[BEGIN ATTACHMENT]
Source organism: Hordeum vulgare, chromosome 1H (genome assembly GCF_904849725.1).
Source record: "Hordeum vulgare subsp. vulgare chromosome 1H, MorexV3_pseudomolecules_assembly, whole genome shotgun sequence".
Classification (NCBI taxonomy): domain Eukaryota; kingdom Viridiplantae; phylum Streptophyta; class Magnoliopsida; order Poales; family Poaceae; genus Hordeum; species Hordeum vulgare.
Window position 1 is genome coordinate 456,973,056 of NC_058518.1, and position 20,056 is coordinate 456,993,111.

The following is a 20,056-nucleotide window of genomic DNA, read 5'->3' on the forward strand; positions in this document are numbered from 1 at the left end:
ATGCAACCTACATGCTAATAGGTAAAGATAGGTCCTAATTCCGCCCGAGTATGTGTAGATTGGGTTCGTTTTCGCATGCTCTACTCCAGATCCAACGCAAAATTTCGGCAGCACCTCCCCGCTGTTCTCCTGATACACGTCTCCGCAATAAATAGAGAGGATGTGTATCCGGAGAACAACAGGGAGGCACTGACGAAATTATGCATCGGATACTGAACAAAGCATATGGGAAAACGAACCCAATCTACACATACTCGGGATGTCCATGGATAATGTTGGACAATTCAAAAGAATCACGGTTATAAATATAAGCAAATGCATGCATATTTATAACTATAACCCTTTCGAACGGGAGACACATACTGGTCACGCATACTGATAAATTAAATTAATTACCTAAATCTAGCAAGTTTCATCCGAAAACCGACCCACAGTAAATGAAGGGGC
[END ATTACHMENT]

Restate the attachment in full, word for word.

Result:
Source organism: Hordeum vulgare, chromosome 1H (genome assembly GCF_904849725.1).
Source record: "Hordeum vulgare subsp. vulgare chromosome 1H, MorexV3_pseudomolecules_assembly, whole genome shotgun sequence".
Classification (NCBI taxonomy): domain Eukaryota; kingdom Viridiplantae; phylum Streptophyta; class Magnoliopsida; order Poales; family Poaceae; genus Hordeum; species Hordeum vulgare.
Window position 1 is genome coordinate 456,973,056 of NC_058518.1, and position 20,056 is coordinate 456,993,111.

The following is a 20,056-nucleotide window of genomic DNA, read 5'->3' on the forward strand; positions in this document are numbered from 1 at the left end:
ATGCAACCTACATGCTAATAGGTAAAGATAGGTCCTAATTCCGCCCGAGTATGTGTAGATTGGGTTCGTTTTCGCATGCTCTACTCCAGATCCAACGCAAAATTTCGGCAGCACCTCCCCGCTGTTCTCCTGATACACGTCTCCGCAATAAATAGAGAGGATGTGTATCCGGAGAACAACAGGGAGGCACTGACGAAATTATGCATCGGATACTGAACAAAGCATATGGGAAAACGAACCCAATCTACACATACTCGGGATGTCCATGGATAATGTTGGACAATTCAAAAGAATCACGGTTATAAATATAAGCAAATGCATGCATATTTATAACTATAACCCTTTCGAACGGGAGACACATACTGGTCACGCATACTGATAAATTAAATTAATTACCTAAATCTAGCAAGTTTCATCCGAAAACCGACCCACAGTAAATGAAGGGGC